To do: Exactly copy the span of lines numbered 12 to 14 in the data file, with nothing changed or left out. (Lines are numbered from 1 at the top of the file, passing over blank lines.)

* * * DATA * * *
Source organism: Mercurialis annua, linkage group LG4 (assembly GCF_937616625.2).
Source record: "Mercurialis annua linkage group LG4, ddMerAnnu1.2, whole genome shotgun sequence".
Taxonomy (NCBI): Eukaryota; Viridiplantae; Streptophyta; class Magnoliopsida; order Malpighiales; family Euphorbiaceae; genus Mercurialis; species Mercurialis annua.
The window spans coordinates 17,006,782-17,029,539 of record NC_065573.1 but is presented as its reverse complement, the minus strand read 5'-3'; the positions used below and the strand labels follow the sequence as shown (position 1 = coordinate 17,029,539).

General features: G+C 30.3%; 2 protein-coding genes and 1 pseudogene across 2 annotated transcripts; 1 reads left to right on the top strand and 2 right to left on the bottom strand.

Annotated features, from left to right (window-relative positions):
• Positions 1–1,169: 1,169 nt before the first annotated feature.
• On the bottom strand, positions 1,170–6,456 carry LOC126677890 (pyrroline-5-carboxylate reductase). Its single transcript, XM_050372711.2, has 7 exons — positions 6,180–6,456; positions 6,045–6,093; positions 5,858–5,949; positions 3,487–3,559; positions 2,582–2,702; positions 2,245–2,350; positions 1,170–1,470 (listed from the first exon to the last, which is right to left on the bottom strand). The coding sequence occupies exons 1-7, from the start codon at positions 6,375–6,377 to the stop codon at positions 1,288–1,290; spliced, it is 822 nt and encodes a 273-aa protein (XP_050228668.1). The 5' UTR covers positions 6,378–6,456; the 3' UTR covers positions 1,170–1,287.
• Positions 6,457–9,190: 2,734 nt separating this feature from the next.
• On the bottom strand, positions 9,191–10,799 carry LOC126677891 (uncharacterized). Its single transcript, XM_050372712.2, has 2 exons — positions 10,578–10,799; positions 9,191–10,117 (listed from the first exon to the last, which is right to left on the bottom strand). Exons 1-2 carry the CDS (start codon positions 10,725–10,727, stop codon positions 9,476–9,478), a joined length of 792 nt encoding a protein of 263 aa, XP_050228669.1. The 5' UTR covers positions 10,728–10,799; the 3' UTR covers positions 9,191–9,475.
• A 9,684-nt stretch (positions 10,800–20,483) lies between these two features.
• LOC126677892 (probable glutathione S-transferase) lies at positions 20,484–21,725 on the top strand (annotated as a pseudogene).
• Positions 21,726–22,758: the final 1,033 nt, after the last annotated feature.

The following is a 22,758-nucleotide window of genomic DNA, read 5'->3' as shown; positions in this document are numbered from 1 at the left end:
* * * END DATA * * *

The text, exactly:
• LOC126677892 (probable glutathione S-transferase) lies at positions 20,484–21,725 on the top strand (annotated as a pseudogene).
• Positions 21,726–22,758: the final 1,033 nt, after the last annotated feature.

The following is a 22,758-nucleotide window of genomic DNA, read 5'->3' as shown; positions in this document are numbered from 1 at the left end: